At the intersection of strength and skiing is predominantly the core and lower half of the body. But, what about the upper body (i.e shoulders, chest, upper back, arms)? Why does this part of the body receive less love and what are the best upper body exercises? One reason is empirical: at face value it feels as though upper body strength has relatively low impact on ski-run performance because it’s the skis pushing off the snow and not the upper body. A second reason is statistical significance: strength in the lower half of the body is more of a risk factor for skiing related injuries compared to upper body strength. Yet, I don’t see a transparent downside of having equal profiles of upper and lower body strength for skiing. So, let’s look more into this neglected part of the body with the hopes it could possibly improve your skiing outcomes.

Most of our knowledge for lower half strength and skiing outcomes comes from investigative research. Unfortunately, there is a scarcity of high level intervention studies examining upper body strength on performance outcomes for alpine skiers. However, there is more of this research for cross country skiers. I suggest we first take a look into cross country skiing to see if any findings could be extrapolated and applied to alpine skiing. Upper body strength and conditioning is researched in classical cross country skiing because diagonal and double poling are the main techniques used in arguably the most endurance demanding sport. The propulsion of these techniques is exerted through the poles with power equally derived from the upper and lower halves of the body. A study done by Vandbakk e al. show that changes in upper body strength and maximal V02 were more present in the sprint interval group (e.g. inclined roller skiing or kneeling roller board at maximal sustainable effort) compared to continuous low to moderate intensity (60-80% heart rate max) double pole roller skiing.

Both of these findings are very important for a sport where the sprint start to these competitions influence outcomes. But, is this applicable to other forms of skiing? You will probably find pole planting occurs in the type of skiing you do whether it’s skating to get the first chair, bootpacking then racing to the best line before the others, or skate pushing yourself into a jump. Every scenario requires upper body strength to arrive at your destination and the conditioning to not let an elevated heart rate affect your immediate performance during a high risk maneuver. An extreme example is biathlon: the skier needs to immediately control their heart rate in order to accurately and precisely shoot a target after cross country skiing. Hopefully this paints the picture that upper body strengthening could be an important focus for all skiers. I believe skiers should be participating in an upper body strengthening program like athletes in other sports to develop equal profiles between the upper and lower halves of the body in an attempt to improve skiing outcomes.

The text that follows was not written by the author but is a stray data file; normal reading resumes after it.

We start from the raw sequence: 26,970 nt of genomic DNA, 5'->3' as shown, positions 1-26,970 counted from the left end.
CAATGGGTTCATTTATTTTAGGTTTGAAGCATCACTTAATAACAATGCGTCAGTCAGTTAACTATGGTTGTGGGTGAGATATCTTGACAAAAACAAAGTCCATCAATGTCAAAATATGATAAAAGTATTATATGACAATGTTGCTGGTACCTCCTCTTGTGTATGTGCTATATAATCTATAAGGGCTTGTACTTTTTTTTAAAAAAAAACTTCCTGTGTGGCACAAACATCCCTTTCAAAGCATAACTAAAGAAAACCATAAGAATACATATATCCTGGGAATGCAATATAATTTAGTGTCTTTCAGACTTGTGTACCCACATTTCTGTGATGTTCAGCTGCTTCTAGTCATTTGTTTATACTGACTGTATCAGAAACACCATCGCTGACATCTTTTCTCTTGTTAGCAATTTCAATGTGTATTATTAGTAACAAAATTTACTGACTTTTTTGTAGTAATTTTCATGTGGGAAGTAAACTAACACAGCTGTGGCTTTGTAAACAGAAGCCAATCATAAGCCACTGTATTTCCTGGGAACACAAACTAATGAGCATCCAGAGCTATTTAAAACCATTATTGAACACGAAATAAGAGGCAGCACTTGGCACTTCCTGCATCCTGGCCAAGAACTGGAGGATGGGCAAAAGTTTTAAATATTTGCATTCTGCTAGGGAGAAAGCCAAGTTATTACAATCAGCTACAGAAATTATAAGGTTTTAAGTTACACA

Your upper body strengthening routine from a weekly perspective can be divided into 1 “push” day, 1 “pull” day, and 1-3 conditioning days. Foundational “pushing” movements include intuitive one likes push-ups, bench press, overhead press, sled pushes and less intuitive ones like Turkish Get Ups. Foundational “pulling” movements include intuitive ones like body-weight assisted or full body-weight pull ups, Lat pull downs, rows, sled pulls, and less intuitive ones like heavy kettlebell farmer’s carry. These strengthening days can currently be performed with 1-2 sets of 15-20 repetitions. The conditioning days can currently consist of roller skiing or hinged SkiErg training at a continuous low-to-moderate intensity (45-75 minutes of 60-80% heart rate max) and progressing to high intensity speed interval training during the preseason. We also know skiing requires bidirectional turns, with each turn alternating the demanding on one side more than the other, and core strength to control the body throughout the turning phases. As a result, upper body and core strength are inexplicably linked in skiing. And is similar to other rotational sports-baseball, golf, hockey-in which skiers need to use both parts to repetitively rotate the trunk to face downhill for efficient linking of turns. Therefore, upper body strengthening exercises that can be performed one at a time that challenges the core should be prioritized. Examples include:

1. Alternating Dumbbell Bench Press with your bottom off the bench or a stability ball

2. Hinged Single Arm Dumbbell Row with one arm support

3. Half Kneeling Pallof Press

4. Side Plank-resisted shoulder horizontal abduction

5. Prone plank-rotational weight drags

6. Tall planks-single arm banded rows

7. Landmine Single Arm Row

8. Landmine Overhead Press

9. Landmine Core Rotations

I hope this provides some guidance and helps to shape for you what an upper body strengthening routine can look like for a skier.

Dr. Benjamin Pierce Costa, PT, DPT

Telephysio PT-Owner


US Ski Team Rotational Physical Therapist


Vandbakk K, Welde B, Kruken AH, Baumgart J, Etterna G, Karlsen T, et al. (2017) Effects of upper-body sprint-interval training on strength and endurance capacities in female cross country-country skiers. PLoS ONE 12(2): e0172706. doi:10.1371/journal.pone.0172706